As recent college graduates set their sites on jobs across the country and former grads weigh the pros and cons of staying put versus moving to a new location for better pay and cheaper rent – these young professionals are still coveting jobs in places like New York or Los Angeles.
But as the job market and the cost of living are on a constant wave of uncertainty, many millennials (ages 25 to 34) are starting to consider different cities or neighborhoods for reasons beyond the traditional cache.
Niche.com – a site that provides data and anecdotal information from the behaviors, preferences and decision-making of millennials since 2002 – analyzed the data of cities and metro areas with one million residents or more from the U.S Census, FBI and surveys from nearly half a million college students and graduates from over the past four years.
Factors examined for the list included percentages of the population identified as millennials, median income, education level and racial diversity as well as nightlife, cultural attractions, shopping, and professional sports.
The ranking also favored low median rents, employment rates, crime rates and within the cities, a similar subset of factors was used to determine the best neighborhood for millennials.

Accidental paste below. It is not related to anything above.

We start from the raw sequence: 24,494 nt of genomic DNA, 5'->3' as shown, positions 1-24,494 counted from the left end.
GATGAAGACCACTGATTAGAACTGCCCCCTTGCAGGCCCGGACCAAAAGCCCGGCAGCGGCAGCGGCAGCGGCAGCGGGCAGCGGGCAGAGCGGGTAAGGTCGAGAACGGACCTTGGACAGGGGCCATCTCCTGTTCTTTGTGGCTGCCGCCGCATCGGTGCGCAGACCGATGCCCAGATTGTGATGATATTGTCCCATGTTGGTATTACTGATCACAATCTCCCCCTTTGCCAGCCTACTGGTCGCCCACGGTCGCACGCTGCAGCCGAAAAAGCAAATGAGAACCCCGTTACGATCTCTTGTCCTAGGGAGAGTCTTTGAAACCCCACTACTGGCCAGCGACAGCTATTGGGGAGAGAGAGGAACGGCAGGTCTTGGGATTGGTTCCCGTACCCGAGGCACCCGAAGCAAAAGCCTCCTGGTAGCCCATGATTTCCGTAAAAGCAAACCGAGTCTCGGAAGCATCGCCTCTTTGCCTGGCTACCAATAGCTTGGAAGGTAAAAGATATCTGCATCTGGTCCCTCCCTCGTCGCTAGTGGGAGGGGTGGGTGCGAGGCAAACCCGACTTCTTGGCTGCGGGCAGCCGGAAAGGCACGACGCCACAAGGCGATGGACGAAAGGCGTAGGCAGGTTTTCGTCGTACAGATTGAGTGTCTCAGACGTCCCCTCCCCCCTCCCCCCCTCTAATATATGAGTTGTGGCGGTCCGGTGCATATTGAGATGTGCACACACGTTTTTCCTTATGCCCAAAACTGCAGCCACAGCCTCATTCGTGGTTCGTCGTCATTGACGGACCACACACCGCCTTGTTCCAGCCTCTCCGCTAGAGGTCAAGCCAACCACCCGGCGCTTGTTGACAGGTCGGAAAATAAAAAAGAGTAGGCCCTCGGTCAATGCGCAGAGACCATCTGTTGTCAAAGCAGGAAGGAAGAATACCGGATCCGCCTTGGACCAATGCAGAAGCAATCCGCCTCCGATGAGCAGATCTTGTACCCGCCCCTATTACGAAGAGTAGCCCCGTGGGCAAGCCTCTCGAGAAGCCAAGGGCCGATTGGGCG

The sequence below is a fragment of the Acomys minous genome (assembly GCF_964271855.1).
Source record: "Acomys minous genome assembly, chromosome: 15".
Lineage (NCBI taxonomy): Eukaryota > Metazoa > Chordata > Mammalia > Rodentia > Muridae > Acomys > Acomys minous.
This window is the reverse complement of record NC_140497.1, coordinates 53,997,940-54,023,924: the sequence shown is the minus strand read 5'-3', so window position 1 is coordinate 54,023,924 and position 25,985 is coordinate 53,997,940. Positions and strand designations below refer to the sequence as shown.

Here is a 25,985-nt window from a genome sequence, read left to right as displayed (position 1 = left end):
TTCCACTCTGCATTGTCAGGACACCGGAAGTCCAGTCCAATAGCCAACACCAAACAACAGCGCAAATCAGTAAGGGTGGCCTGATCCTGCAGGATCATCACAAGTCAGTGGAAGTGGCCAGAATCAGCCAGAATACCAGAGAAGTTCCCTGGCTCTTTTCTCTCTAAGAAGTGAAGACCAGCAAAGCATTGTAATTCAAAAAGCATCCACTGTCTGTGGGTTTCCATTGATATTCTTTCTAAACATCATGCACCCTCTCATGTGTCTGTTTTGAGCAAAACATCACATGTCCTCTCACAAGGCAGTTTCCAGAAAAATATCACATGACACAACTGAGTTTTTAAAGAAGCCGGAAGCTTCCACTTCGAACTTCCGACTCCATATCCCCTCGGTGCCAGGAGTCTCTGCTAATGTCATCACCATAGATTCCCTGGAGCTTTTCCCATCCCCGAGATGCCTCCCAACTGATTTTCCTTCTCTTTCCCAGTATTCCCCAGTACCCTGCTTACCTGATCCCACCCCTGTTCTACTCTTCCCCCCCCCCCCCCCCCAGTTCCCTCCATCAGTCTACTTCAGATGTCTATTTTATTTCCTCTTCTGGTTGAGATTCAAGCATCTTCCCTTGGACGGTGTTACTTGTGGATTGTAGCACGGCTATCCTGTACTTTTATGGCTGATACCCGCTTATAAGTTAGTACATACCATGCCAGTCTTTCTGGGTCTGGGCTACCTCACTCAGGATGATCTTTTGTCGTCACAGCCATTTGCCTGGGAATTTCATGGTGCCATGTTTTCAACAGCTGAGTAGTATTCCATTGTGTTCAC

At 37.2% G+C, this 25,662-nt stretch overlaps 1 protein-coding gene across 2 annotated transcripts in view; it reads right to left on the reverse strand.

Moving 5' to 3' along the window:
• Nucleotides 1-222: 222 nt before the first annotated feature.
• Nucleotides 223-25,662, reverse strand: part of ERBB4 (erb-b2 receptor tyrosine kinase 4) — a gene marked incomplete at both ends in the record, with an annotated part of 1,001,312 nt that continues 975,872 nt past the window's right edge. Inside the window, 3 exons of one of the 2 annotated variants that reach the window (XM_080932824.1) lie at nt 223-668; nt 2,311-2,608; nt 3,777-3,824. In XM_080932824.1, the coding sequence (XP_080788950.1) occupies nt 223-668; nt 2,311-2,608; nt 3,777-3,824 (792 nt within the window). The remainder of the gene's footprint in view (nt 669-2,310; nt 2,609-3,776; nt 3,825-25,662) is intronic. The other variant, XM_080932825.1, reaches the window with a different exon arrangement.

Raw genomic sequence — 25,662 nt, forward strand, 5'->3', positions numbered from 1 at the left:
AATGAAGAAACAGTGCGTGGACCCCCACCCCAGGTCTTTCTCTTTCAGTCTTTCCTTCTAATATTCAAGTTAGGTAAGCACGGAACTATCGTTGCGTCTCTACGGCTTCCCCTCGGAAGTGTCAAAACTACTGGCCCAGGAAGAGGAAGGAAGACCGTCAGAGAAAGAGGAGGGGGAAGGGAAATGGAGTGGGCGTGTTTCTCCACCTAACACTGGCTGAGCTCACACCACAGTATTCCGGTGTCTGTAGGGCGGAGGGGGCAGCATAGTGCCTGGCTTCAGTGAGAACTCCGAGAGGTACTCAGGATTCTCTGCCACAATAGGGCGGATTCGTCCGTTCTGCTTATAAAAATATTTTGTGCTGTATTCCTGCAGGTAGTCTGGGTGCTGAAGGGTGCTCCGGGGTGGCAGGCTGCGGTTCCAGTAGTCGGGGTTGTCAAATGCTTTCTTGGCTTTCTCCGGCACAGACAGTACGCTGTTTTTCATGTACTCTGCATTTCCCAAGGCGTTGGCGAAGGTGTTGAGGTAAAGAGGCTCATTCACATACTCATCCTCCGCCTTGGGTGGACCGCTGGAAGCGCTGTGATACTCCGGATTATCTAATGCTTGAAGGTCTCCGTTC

“The economic climate right now is difficult for recent college grads,” Niche.com director of business development Mark Tressler told Forbes. ” With a ranking like this we’re combining the fun stuff with more practical things like safety and the unemployment rate. It’s a good balance of what you need to think about when you’re starting to get serious about life beyond college.”
Ranked at number 25, Atlanta holds 14% percent of millennials between the ages of 25 – 34. The best neighborhood was Ardmore with the crime rate listed as high. The median rent was $937 and the income was $29,863. The representative college was Georgia Tech.
Check out the full list here.